22/10/2019 | Success Stories | Aejaz Mussa
This case concerned an applicant who entered the UK on a visitor visa and overstayed the period of her visit in the UK. The applicant was in a relationship in the UK with a British Citizen and the couple married each other in the UK. The applicant applied for leave to remain in the UK as the spouse of a British Citizen on human rights grounds as the applicant had no immigration status in the UK at the time of the application being made. The Home Office refused the application and the applicant appealed the decision. We successfully argued before the First Tier Tribunal that the applicant’s appeal should be allowed as there were very significant obstacles for the applicant returning to her country of origin and that it would be disproportionate for the applicant to apply for entry clearance to the UK as the spouse of a British Citizen.
If you have made a Human Rights and Private Life Application and your application has been refused, you will be granted a full right of appeal. In order to ensure that your Immigration Appeal has the best prospects of success, you will have to submit strong grounds of appeal and have a well-prepared Immigration Appeal represented on your behalf at the Immigration Tribunal. The decision to grant leave to remain outside the Immigration Rules on Human Rights and Private Life grounds is a discretionary one and it is important that you are represented by highly skills and success court advocates to ensure that you achieve a successful outcome on your Immigration Appeal. Our immigration lawyers are at hand to help guide you through the Immigration Appeal process.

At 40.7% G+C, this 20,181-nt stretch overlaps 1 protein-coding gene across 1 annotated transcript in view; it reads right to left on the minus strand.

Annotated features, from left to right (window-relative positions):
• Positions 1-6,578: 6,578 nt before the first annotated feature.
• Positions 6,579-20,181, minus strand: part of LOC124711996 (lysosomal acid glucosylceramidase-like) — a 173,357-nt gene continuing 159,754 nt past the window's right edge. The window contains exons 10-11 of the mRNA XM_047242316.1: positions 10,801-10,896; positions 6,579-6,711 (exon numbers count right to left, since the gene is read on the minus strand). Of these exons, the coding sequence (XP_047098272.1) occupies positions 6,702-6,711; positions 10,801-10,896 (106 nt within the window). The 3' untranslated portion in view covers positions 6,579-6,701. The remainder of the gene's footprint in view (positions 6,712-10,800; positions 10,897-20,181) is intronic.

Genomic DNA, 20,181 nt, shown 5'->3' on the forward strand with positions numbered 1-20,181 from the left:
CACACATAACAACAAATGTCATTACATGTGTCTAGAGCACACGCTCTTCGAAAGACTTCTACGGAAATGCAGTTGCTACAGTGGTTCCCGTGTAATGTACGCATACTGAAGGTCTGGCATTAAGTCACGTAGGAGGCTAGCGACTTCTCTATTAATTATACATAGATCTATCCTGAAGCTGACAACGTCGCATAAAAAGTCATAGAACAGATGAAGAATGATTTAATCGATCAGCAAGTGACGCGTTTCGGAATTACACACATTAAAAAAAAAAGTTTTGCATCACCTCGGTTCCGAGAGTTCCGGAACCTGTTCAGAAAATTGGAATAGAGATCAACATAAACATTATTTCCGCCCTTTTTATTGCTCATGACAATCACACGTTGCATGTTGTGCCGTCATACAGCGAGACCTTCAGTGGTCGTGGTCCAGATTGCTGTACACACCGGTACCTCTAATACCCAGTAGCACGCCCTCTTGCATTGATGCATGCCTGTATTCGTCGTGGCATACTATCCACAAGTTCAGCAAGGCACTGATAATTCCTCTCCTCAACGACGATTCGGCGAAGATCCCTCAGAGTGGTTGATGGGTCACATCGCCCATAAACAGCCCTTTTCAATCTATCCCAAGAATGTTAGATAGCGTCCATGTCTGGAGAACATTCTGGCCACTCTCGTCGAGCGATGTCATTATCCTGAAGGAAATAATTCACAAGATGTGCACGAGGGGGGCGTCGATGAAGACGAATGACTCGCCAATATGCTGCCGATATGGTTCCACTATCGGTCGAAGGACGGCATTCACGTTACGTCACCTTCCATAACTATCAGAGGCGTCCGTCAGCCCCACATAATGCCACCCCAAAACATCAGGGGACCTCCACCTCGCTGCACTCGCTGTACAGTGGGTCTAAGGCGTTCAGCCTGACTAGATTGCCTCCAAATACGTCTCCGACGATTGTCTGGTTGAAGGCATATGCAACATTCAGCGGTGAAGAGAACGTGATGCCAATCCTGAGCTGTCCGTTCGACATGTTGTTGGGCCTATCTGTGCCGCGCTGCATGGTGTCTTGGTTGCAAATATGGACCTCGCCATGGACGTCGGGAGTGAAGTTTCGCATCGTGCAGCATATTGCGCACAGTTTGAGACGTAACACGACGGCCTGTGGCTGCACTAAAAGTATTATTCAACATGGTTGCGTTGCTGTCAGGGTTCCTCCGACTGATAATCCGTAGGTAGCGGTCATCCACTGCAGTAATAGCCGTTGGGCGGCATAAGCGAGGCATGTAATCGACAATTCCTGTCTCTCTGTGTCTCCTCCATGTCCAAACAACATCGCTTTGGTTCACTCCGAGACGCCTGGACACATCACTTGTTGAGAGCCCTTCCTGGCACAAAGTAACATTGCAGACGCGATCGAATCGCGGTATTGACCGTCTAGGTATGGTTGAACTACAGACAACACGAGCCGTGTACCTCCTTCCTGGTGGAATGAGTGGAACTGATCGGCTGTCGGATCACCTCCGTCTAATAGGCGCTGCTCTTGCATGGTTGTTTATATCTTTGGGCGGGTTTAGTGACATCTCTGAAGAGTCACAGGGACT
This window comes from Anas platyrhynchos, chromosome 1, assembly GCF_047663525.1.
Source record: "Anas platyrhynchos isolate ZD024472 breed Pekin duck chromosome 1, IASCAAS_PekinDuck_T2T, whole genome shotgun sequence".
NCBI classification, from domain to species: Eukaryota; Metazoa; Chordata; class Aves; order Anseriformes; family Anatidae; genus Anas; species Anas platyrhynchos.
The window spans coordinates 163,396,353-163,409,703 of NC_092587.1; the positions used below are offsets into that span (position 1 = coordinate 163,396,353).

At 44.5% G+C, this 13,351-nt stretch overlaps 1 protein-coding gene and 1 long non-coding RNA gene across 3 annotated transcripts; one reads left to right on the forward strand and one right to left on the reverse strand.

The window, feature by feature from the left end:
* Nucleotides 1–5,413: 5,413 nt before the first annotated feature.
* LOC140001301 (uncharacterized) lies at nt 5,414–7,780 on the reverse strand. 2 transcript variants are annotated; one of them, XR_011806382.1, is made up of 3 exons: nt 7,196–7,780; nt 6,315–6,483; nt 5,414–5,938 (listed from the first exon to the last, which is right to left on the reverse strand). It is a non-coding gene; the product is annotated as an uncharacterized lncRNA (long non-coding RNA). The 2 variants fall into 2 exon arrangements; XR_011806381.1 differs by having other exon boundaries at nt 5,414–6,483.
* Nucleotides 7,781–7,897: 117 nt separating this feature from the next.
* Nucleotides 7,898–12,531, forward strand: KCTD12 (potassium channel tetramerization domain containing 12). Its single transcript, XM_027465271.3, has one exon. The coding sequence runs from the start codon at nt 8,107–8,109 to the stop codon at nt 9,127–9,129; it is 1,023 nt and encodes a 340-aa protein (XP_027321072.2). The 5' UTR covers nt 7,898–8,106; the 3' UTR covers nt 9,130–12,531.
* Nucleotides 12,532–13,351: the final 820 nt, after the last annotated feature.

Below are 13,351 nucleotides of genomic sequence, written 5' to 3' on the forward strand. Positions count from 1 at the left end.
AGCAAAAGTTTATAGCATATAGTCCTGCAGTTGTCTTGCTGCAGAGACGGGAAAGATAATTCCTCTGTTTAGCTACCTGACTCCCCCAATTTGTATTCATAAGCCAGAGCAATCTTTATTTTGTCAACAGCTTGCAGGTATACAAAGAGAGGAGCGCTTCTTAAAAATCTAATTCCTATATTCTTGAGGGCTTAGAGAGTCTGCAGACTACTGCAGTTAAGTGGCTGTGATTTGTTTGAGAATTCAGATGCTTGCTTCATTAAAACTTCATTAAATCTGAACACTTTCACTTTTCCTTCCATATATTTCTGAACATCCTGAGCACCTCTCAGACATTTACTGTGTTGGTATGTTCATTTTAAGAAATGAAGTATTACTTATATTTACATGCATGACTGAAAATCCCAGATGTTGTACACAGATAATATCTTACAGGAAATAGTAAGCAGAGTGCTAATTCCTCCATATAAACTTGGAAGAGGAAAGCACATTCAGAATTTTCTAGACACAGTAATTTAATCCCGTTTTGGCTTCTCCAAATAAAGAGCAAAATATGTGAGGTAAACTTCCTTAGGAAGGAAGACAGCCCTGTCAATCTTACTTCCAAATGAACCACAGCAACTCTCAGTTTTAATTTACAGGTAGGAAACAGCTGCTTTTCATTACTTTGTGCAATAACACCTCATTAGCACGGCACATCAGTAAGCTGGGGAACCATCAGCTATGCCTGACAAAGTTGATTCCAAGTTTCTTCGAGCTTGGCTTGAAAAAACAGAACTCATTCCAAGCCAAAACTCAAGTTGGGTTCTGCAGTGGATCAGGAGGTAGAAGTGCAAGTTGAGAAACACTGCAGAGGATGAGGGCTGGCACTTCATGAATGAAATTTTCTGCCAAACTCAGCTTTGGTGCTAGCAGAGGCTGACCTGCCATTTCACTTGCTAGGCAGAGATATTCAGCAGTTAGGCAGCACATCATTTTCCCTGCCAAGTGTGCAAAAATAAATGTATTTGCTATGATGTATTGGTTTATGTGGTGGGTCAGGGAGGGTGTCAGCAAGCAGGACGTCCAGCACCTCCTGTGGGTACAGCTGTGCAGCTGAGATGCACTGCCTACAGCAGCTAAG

Book a consultation to speak with our expert London immigration solicitors and barristers now about your Immigration Appeal case by calling us on 0208 616 1819 or emailing us at email@example.com
Summary of Case This case concerned an applicant who applied for naturalisation as a British Citizen but her application was refused as the Home Office was not satisfied that
Summary of Case This case concerned an applicant who last remained in the UK as a Tier 1 Entrepreneur. When the applicant applied for further leave to remain as a Tier 1 Entre